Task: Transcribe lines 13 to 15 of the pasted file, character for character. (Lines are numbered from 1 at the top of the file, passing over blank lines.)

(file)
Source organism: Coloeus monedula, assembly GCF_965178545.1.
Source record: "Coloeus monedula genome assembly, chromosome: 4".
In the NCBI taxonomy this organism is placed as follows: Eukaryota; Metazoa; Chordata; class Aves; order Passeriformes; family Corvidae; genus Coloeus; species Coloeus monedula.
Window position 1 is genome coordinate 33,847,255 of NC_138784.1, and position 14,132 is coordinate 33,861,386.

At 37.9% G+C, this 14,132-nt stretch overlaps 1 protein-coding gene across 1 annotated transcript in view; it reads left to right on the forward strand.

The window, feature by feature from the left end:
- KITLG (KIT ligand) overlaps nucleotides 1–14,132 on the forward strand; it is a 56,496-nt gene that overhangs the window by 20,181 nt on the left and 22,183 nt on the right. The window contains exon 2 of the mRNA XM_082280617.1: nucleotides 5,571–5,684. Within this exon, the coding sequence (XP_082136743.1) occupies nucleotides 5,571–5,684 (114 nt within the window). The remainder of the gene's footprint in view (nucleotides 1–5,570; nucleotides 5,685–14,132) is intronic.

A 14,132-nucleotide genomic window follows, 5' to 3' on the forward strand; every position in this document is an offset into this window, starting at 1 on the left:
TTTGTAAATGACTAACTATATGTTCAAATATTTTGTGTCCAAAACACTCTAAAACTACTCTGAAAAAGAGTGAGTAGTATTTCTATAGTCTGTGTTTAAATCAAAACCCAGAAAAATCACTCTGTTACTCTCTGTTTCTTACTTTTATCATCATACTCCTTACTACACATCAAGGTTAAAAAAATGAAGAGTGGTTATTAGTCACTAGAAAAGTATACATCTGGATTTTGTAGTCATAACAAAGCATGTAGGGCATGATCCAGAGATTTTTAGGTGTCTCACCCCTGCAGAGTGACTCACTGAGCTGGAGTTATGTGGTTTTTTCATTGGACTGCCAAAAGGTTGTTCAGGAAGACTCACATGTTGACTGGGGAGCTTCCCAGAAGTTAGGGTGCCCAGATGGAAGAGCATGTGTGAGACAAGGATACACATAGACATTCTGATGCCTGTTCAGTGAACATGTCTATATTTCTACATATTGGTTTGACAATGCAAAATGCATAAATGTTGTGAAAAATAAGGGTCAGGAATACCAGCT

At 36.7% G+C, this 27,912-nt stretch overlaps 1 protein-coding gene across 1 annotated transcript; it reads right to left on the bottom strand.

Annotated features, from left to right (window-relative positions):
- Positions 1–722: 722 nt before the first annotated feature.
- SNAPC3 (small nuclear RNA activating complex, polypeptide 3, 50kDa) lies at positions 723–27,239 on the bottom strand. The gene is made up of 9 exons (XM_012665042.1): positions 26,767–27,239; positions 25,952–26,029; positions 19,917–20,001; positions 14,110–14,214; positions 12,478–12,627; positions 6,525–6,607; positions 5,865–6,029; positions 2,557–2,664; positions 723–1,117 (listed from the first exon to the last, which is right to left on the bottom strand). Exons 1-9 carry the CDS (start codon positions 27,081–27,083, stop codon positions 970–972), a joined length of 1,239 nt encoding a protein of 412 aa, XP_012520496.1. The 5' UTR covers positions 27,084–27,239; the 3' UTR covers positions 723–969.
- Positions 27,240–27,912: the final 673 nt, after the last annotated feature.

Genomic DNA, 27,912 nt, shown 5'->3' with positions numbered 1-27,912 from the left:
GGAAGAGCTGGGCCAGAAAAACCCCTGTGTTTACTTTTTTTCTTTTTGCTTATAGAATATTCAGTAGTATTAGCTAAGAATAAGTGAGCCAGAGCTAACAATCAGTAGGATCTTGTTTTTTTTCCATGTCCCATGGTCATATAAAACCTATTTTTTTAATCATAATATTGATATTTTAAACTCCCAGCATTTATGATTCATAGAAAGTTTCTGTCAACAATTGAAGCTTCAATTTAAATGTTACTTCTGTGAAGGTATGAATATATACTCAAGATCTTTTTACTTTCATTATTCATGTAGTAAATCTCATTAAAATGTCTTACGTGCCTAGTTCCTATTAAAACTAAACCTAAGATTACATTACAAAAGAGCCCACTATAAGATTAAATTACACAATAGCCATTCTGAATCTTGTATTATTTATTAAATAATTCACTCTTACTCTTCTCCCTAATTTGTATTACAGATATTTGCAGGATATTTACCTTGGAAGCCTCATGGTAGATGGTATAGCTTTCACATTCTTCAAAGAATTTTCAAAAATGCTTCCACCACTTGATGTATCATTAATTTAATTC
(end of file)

- SNAPC3 (small nuclear RNA activating complex, polypeptide 3, 50kDa) lies at positions 723–27,239 on the bottom strand. The gene is made up of 9 exons (XM_012665042.1): positions 26,767–27,239; positions 25,952–26,029; positions 19,917–20,001; positions 14,110–14,214; positions 12,478–12,627; positions 6,525–6,607; positions 5,865–6,029; positions 2,557–2,664; positions 723–1,117 (listed from the first exon to the last, which is right to left on the bottom strand). Exons 1-9 carry the CDS (start codon positions 27,081–27,083, stop codon positions 970–972), a joined length of 1,239 nt encoding a protein of 412 aa, XP_012520496.1. The 5' UTR covers positions 27,084–27,239; the 3' UTR covers positions 723–969.
- Positions 27,240–27,912: the final 673 nt, after the last annotated feature.

Genomic DNA, 27,912 nt, shown 5'->3' with positions numbered 1-27,912 from the left: